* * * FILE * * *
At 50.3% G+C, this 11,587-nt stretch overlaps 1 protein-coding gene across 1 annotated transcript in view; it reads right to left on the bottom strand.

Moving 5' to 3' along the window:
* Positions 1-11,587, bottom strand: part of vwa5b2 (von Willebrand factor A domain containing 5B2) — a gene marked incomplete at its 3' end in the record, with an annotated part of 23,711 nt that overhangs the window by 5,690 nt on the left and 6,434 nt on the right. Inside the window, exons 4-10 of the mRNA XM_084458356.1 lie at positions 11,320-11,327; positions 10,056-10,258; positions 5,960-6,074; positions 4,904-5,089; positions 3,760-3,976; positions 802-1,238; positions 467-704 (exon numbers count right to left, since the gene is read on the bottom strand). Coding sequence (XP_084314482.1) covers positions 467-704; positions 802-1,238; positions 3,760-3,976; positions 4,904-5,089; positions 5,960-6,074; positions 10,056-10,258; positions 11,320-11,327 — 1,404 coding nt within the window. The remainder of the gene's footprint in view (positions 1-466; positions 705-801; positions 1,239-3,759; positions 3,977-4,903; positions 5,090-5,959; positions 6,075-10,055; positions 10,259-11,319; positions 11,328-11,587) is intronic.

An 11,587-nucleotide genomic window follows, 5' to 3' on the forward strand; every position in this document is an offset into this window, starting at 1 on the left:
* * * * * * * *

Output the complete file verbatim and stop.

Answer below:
At 50.3% G+C, this 11,587-nt stretch overlaps 1 protein-coding gene across 1 annotated transcript in view; it reads right to left on the bottom strand.

Moving 5' to 3' along the window:
* Positions 1-11,587, bottom strand: part of vwa5b2 (von Willebrand factor A domain containing 5B2) — a gene marked incomplete at its 3' end in the record, with an annotated part of 23,711 nt that overhangs the window by 5,690 nt on the left and 6,434 nt on the right. Inside the window, exons 4-10 of the mRNA XM_084458356.1 lie at positions 11,320-11,327; positions 10,056-10,258; positions 5,960-6,074; positions 4,904-5,089; positions 3,760-3,976; positions 802-1,238; positions 467-704 (exon numbers count right to left, since the gene is read on the bottom strand). Coding sequence (XP_084314482.1) covers positions 467-704; positions 802-1,238; positions 3,760-3,976; positions 4,904-5,089; positions 5,960-6,074; positions 10,056-10,258; positions 11,320-11,327 — 1,404 coding nt within the window. The remainder of the gene's footprint in view (positions 1-466; positions 705-801; positions 1,239-3,759; positions 3,977-4,903; positions 5,090-5,959; positions 6,075-10,055; positions 10,259-11,319; positions 11,328-11,587) is intronic.

An 11,587-nucleotide genomic window follows, 5' to 3' on the forward strand; every position in this document is an offset into this window, starting at 1 on the left: